I gave an Elements of Art tour to a particularly enthusiastic class once. They walked in without much prior experience of talking about art, but by the end of our tour they couldn’t contain their excitement at discovering the different elements we had just discussed in every artwork we passed. It was as if I had revealed a magician’s trick to them and their glee was really contagious!

What advice do you have for people applying for the docent program?

Visit museums! Not just art museums too. Seattle has so many great museums. I think it’s important to get a feel for the culture and approach to education unique to each museum. It helped me understand what qualities I felt were important and how I could bring that to my role as a docent.

– Yaoyao Liu, Seattle Asian Art Museum Educator

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Object of the Week: Chukwu Okoro Masks

“This is one of the best places I’ve seen masks installed because normally they would hang it on the wall. But doing it this way, with the costumes and everything, also gives it character because these masks were not really meant to be hanging on the wall like that.” – Emeka Ogboh

Remember when Disguise: Masks and Global African Art was on view in 2015? We’re bringing you a flashback to Nigerian sound artist Emeka Ogboh discussing masks by Chukwu Okoro in SAM’s collection, why he chose them as one of his favorite things in the museum, and their significance in regards to the soundscapes he created for Disguise. Currently, these masks can be viewed in our African art galleries as part of Lessons from the Institute of Empathy where three Empathics have surrounded themselves with works from our African art collection as a way to help visitors awaken their own empathy. The Empathics display their trademarked process for transformation and ask you to consider the other artwork around you. Come see what we mean.

Image: Installation view Chukwu Okoro Masks at Seattle Art Museum, 2016, photo: Natali Wiseman.

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Object of the Week: Soundsuit

In this special edition of Object of the Week, the three Empathics who have taken up residence at SAM in the installation Lessons from the Institute of Empathy share their thoughts on Nick Cave’s Soundsuit. The Empathics are part of ChimaTEK: Virtual Chimeric Space by contemporary artist Saya Woolfalk. They have surrounded themselves with works from our African art collection and are asking questions and sharing information about the art as a way to help visitors awaken their own empathy.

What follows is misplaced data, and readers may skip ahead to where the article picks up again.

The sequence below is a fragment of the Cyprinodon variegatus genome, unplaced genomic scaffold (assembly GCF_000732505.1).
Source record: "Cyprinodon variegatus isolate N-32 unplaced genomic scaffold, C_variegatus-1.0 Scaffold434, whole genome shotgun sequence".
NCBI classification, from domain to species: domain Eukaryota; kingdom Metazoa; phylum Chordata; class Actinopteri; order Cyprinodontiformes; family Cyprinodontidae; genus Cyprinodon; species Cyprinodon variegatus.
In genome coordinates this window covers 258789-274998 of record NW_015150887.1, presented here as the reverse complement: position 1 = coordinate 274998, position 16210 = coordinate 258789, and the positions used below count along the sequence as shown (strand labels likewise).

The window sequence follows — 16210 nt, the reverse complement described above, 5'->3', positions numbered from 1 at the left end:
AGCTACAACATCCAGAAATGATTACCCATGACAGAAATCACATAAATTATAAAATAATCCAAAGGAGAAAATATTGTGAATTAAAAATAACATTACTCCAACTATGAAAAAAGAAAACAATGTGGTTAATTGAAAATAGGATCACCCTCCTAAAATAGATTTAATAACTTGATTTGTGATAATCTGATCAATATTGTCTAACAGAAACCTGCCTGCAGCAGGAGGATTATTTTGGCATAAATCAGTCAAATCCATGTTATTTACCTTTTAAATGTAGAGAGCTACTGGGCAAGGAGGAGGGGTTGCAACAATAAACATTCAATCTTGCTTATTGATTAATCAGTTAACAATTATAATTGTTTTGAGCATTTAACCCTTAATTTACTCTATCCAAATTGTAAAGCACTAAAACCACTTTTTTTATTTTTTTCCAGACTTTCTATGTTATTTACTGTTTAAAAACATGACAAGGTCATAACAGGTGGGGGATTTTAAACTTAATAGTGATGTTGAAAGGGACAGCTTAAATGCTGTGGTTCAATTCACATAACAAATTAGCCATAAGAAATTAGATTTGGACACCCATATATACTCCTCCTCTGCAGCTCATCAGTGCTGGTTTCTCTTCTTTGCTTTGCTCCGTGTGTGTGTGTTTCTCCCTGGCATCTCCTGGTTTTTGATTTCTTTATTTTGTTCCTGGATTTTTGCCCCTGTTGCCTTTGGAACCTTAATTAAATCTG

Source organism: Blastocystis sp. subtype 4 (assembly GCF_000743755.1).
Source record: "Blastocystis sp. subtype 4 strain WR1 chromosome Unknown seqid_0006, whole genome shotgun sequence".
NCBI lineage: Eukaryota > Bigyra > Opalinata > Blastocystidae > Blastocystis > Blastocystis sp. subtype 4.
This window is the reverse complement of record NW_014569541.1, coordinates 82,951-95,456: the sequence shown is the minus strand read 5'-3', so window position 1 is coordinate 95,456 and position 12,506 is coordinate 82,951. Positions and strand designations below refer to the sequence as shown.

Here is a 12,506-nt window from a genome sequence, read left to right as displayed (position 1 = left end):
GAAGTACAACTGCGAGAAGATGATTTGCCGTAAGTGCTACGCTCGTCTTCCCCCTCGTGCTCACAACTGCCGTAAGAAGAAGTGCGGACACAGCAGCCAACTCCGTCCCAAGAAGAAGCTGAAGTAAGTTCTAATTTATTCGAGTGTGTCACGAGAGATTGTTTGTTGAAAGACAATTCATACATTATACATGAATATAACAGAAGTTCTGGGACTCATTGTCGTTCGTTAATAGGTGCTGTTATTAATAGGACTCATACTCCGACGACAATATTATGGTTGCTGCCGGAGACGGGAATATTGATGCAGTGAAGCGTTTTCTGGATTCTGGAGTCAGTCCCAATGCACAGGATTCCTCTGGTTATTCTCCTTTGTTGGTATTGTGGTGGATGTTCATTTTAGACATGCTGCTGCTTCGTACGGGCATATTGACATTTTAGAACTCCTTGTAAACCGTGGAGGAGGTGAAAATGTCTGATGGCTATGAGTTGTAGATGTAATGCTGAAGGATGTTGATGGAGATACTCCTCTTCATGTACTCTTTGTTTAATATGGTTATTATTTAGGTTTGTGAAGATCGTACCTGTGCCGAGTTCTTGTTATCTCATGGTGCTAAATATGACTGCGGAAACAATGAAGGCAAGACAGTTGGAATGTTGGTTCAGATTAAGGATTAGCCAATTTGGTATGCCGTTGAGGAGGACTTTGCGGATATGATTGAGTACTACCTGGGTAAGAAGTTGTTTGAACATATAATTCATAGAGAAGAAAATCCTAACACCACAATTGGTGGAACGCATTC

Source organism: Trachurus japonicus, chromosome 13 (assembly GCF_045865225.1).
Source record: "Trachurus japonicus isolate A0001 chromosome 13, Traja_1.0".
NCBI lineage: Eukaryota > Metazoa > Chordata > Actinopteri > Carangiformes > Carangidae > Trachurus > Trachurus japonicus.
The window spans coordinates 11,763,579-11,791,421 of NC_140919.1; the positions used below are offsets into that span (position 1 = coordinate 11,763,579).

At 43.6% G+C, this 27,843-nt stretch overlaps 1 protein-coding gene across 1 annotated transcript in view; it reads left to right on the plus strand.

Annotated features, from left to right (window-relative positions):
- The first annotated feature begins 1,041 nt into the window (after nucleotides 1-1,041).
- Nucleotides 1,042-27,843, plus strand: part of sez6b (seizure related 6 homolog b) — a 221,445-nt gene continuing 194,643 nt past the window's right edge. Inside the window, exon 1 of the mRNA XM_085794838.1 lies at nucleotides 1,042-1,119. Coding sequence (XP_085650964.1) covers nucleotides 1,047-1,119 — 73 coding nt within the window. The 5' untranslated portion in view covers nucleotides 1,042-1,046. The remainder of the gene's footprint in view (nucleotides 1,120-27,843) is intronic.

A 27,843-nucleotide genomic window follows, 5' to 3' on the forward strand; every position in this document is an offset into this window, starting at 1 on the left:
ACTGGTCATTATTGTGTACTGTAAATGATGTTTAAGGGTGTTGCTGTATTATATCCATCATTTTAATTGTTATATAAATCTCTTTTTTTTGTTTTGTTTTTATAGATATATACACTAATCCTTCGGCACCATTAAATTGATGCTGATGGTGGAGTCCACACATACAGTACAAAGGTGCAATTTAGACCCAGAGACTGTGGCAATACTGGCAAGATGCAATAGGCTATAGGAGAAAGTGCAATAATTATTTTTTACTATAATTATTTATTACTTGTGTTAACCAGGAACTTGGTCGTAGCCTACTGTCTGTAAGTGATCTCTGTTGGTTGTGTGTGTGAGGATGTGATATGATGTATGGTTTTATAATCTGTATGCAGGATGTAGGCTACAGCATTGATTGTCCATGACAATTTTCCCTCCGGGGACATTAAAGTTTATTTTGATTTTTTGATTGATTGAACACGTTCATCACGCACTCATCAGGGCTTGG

EMPATHIC LESSON: CONSIDER THE CHIMERIC

Nick Cave’s suits mix anatomical features in a perplexing way. Are they human or not? This question is being asked in science as human and nonhuman species can be merged to create new forms of life, known as chimeras. Does this combination show disrespect for human dignity or is it a step toward progress? The Empathics wonder what the potential of crossing species might be.

Using hair collected from barber shops in Chicago is a strategic move that Nick Cave explains: “The hair creates an animal sensibility. You know it’s hair, but you don’t know where it comes from. It’s seductive, but also a bit scary. Animals have so much to teach us. I hope that by merging animal parts with human parts in these Soundsuits, I force people to pay attention to what they are doing to our earth and the animals living here with us. I’m having fun and using whimsical circus imagery to ask people to consider the underlying tragedy we are perpetrating. We have to find ways to live with each other, extend our compassion to other communities and take care of our natural resources.”